On clothing as companions
by Fashion Stylist Patricia Lagmay
I first learned about I-Thou, a term coined by philosopher Martin Buber, while reading Jenny Odell’s How to Do Nothing. I-Thou is best described by starting with its counterpart, I-It—a way of seeing the world in which everything you encounter, be it a person or a thing, is only relevant insofar as it relates to yourself (with I being you, and It being everything else). I-Thou, as described by Odell, instead “recognizes the irreducibility and absolute equality of the other [person or thing].”¹ In other words, Thou art not an It.
It’s the difference between asking “who are you to me?” instead of simply asking, “who are you?”
Lately, I’ve been playing with the idea of relating to the objects in my life through the lens of I-Thou, partly driven by all the forced solitude brought on by this pandemic, but also as a way of feeling more connected with everything I touch. To anyone who’s watched Marie Kondo’s Tidying Up on Netflix, this idea won’t seem foreign. In it, she begins the art of de-cluttering clients’ spaces by first introducing herself to their homes, taking a quiet moment to say, “Hello, how are you? Thank you for protecting the people who live here.” All this towards a structure we consider inanimate.
Which leads me to the question I’ve been asking all week: what would happen if we saw our clothing as companions, instead of the objects we’ve been trained to consume and dispose of?
Inanimate objects like the stack of sweaters in our closets are clearly limited in that they can’t participate in a relationship the same way that, say, our pets or fellow humans can. No sweater is going to be able to tell you when you’re being a complete dud, nor will one know to surprise you with a congratulatory cake when the project you’ve been labouring over finally comes to a finish. But even so, an interdependence exists. The sweater I wear here, for instance, will only continue to provide value to my life so long as I work to care for it, too. Whether I keep it hung on its wiry dry cleaning hanger or carefully fold it into my dresser, determines if ten years from now, it’ll be there when I wake up to a morning colder than expected. Or if, when I’m meeting my partner’s parents for the first time and need something comforting and familiar (yet presentable!) to wear, it’ll be there to hold my proverbial hand.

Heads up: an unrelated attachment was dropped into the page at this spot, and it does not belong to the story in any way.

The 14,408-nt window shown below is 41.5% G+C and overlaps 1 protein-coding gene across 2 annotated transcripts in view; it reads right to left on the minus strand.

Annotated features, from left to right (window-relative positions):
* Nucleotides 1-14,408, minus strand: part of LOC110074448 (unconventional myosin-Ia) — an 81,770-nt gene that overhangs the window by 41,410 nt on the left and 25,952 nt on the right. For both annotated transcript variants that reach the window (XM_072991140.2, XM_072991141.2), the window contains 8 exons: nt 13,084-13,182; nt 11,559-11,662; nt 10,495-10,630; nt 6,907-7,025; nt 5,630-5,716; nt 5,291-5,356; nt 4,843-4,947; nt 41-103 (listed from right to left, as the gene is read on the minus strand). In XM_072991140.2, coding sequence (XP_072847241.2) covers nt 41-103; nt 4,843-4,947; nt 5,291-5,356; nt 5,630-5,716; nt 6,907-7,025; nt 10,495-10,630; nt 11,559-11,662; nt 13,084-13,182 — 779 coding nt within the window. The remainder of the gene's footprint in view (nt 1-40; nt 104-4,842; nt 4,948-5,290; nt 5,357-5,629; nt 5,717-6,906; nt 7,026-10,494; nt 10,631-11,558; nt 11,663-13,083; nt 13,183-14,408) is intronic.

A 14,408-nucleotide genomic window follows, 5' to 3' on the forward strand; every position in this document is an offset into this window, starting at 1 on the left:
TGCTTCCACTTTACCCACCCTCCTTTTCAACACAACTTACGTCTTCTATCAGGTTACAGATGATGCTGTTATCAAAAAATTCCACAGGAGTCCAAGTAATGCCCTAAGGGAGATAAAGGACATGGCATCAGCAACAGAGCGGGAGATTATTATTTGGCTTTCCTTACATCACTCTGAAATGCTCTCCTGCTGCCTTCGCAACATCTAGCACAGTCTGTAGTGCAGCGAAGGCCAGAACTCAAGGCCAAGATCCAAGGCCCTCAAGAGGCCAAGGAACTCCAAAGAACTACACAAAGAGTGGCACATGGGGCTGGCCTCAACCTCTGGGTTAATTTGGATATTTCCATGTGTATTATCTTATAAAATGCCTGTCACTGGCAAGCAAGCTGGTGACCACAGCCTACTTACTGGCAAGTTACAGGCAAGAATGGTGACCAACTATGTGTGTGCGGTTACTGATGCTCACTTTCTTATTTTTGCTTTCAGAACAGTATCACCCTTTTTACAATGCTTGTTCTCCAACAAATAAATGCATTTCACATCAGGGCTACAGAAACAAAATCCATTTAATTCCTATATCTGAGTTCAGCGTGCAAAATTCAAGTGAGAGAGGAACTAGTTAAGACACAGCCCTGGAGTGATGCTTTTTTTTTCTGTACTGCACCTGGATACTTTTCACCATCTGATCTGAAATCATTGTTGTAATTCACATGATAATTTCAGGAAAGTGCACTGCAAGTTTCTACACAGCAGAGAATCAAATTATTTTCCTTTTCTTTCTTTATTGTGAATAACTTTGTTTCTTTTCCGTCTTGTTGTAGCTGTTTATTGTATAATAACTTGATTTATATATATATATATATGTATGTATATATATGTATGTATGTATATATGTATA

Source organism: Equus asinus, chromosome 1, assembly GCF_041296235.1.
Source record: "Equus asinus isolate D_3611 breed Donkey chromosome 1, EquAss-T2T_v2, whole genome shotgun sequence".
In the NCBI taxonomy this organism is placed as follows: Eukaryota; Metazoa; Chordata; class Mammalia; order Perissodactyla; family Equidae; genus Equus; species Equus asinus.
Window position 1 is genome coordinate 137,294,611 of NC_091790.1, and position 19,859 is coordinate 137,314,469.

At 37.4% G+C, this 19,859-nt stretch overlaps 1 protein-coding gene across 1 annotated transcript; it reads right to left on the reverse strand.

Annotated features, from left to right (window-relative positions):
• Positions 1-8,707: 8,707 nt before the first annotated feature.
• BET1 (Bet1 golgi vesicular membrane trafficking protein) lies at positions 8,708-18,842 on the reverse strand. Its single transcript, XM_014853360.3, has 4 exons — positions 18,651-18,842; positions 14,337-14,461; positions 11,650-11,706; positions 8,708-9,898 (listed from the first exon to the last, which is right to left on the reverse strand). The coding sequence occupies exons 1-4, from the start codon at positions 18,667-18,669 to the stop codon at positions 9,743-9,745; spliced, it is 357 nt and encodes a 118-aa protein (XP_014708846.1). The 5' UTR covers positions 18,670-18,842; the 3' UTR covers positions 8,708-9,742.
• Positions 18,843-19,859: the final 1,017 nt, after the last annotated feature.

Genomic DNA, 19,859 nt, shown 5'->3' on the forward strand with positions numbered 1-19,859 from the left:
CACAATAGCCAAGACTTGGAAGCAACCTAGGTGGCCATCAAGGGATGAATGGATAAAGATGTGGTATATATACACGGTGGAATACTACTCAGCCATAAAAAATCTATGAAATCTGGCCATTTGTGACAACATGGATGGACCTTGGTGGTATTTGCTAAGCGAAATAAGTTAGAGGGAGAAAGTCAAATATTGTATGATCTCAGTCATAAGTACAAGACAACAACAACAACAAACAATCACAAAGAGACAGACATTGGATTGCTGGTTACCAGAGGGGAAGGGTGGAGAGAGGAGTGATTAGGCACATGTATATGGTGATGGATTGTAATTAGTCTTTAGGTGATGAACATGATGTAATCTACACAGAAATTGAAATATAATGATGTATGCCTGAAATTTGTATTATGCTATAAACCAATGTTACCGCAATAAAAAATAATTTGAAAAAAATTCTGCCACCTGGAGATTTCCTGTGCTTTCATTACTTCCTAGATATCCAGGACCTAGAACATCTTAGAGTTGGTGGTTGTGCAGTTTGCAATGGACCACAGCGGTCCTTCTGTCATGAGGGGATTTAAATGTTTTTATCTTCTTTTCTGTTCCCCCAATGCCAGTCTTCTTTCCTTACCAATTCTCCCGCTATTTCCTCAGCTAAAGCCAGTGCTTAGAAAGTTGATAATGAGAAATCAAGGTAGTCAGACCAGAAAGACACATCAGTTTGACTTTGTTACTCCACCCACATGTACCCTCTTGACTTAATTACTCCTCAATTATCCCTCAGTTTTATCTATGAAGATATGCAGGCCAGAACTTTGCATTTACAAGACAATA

Travelling backwards on that train of thought, what would happen if we selected our clothes with the same curiosity and diligence that we espouse when meeting someone for the first time? What if we held each piece up to the light, asking, “Where do you come from? Whose hands made you? What are your needs? For how long will you be staying?” Before ultimately deciding that they’re worthy of an invitation into our most intimate moments.
This exploration is most interesting given that, as a stylist, my entire career is built on consumption. And not just my own, but the encouragement of others’ too. For the last three years, I’ve been trying to reconcile the fact that the world doesn’t need more clothes, with the other fact that my job exists for the sole purpose of selling them. How do I keep on doing what I do without permanently burning our planet to the ground, with the waste generated by the industry I’ve built my career on?
I used to think the answer was in consuming less, in consuming better, in encouraging others to do the same. But maybe it’s in not consuming at all, at least in the way consumption is delineated by I-Thou vs. I-It. Maybe the answer lies in turning the idea of consumption on its head, so that instead of only asking what this piece of clothing can do for me, I also ask how it exists outside of me.
Objects, however technically inanimate, are only as lifeless as we allow them to be. I’m reminded of this every time a seemingly innocuous fortune cookie remnant transports me back to the year I got stranded in a California snowstorm on Thanksgiving weekend, with only a Chinese restaurant to save me from the cold. To anybody else, the fortune is just a piece of paper. To me, it’s a reminder that things always have a way of working themselves out, and that wool will always be warmer than acrylic.
1. Jenny Odell, How to Do Nothing: Resisting the Attention Economy (Brooklyn, NY: Melville House, 2019), p.104.